We hit the tarmac running. The chopper blades still turning, we ran through the smells of half burned aviation fuel and rain under a sky so low it looked like the ceiling of a hospital room.
We claimed our bags and jumped in a taxi for the railway station.
When the sun is out Aberdeen can look like some slightly grim town out of faerie: the granite sparkles and accentuates the fanciful touches of the architecture. The delicate crenelations along the top of a terrace of shops; the impractical turretts on a dour family home.
On days like this one the city looks like it was carved out of heavy dark cloud: at any time it could collapse into vast pools of dirty water.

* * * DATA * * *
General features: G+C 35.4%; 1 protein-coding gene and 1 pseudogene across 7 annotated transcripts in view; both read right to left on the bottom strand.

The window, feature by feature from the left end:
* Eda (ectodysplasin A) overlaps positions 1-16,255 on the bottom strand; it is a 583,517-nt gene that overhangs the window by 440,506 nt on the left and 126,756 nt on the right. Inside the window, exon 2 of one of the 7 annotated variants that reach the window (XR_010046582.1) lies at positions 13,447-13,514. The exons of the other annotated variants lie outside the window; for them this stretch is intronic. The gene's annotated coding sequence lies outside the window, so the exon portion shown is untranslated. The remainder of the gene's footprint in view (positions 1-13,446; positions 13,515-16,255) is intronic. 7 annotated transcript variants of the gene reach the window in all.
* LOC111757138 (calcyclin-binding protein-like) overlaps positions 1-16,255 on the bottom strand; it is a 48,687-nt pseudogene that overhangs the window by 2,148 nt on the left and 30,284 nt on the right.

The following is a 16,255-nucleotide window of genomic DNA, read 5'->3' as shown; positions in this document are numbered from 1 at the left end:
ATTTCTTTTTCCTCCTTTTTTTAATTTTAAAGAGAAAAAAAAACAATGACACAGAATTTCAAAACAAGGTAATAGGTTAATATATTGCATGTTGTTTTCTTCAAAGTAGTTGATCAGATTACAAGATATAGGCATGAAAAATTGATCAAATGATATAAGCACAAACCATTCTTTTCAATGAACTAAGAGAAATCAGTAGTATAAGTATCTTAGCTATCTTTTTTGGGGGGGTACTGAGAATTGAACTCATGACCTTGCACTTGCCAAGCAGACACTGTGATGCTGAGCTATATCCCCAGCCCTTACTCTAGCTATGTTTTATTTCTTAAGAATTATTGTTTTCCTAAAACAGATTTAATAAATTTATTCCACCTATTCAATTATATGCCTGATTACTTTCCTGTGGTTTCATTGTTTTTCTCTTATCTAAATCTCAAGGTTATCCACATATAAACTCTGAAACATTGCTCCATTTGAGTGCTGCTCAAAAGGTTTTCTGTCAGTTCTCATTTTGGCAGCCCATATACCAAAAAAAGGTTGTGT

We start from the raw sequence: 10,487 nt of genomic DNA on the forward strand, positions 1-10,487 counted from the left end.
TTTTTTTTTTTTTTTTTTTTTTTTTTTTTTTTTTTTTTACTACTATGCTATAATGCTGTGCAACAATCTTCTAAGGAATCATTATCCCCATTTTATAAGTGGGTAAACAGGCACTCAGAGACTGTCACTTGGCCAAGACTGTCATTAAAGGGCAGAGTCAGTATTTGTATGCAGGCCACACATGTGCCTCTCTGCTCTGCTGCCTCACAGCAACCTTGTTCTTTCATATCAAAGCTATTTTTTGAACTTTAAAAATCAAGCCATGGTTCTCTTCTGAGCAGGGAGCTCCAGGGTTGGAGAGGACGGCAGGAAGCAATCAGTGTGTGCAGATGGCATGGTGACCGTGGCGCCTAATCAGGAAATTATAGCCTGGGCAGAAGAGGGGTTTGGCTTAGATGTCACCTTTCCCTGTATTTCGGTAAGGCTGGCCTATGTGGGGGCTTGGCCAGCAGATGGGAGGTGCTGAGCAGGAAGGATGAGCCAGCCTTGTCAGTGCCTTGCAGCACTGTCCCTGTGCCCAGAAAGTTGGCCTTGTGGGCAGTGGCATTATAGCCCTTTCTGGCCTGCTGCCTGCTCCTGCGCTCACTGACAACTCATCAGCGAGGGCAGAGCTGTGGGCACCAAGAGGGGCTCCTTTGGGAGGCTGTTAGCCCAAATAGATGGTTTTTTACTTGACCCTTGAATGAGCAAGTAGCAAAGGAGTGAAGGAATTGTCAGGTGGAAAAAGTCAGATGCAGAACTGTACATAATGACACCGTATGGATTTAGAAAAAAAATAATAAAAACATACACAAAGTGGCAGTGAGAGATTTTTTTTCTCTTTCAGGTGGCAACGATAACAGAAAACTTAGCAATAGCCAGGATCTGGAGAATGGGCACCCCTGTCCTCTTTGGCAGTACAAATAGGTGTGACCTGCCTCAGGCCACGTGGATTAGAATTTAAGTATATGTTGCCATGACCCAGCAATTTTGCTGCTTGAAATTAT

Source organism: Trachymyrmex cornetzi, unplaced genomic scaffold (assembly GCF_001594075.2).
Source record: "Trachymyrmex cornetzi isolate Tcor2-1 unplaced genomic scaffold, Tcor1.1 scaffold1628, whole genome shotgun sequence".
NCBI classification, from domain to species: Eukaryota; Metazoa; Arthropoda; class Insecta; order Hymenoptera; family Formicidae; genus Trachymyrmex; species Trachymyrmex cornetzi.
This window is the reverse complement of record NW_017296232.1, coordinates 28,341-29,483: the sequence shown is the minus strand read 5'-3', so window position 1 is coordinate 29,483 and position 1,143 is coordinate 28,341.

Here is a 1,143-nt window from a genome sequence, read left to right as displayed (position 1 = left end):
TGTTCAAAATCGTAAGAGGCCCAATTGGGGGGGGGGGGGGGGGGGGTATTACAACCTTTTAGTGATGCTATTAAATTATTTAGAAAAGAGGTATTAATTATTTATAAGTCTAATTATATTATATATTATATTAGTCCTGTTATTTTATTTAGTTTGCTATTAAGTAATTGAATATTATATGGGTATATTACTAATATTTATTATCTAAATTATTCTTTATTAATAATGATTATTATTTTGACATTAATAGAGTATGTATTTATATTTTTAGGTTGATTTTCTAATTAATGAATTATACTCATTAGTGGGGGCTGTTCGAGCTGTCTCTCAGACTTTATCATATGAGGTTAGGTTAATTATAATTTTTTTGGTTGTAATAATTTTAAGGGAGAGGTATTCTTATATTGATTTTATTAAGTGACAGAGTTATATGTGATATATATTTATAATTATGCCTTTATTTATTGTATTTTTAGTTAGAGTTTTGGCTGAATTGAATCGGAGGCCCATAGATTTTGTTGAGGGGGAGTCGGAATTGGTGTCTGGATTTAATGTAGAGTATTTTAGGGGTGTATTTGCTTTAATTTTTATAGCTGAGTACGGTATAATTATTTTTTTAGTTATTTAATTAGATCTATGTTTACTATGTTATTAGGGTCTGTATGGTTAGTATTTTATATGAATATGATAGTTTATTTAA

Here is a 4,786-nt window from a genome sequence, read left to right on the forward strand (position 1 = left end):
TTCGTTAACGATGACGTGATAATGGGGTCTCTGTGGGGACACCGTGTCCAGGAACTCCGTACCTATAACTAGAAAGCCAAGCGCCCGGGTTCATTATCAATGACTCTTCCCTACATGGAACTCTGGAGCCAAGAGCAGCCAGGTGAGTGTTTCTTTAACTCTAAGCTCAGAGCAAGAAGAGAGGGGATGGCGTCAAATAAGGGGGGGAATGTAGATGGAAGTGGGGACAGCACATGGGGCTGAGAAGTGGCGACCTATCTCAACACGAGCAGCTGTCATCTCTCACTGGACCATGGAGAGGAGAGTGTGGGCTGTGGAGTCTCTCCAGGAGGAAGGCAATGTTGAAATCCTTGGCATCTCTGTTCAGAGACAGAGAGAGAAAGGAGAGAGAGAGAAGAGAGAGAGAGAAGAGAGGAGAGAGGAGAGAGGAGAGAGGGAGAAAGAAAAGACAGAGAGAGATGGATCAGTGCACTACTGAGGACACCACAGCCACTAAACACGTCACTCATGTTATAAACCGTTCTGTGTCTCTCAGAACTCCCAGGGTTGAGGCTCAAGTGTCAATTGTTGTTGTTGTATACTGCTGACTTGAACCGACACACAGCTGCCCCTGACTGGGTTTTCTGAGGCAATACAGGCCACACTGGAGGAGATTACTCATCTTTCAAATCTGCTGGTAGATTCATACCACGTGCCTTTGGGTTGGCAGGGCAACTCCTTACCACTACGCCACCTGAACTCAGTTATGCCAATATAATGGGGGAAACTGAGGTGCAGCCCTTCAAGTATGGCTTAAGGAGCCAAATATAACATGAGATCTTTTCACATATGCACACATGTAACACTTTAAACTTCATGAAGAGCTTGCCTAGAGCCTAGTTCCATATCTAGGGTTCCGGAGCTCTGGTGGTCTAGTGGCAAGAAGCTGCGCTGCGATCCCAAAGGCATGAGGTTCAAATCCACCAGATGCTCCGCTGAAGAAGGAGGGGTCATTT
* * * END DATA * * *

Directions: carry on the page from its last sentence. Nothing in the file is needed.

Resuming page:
We caught the train.
"I anticipated a greater degree of total non-linearity there my friend," said Shawn.
"We dodged bullets both metaphorical and psychological, although thankfully not literal."
East Scotland raced past outside the window. Wasted little towns, falling apart as we passed.
"Indeed, Shawn," I said, "although adopting speech patterns that are both geek and 19th century southern English is unlikely to earn friends in those who eavesdrop."
Thin layers of soil on cracked rock. Constant low-level, wind pushed rain that hits like hard radioactivity.
[to be continued ...]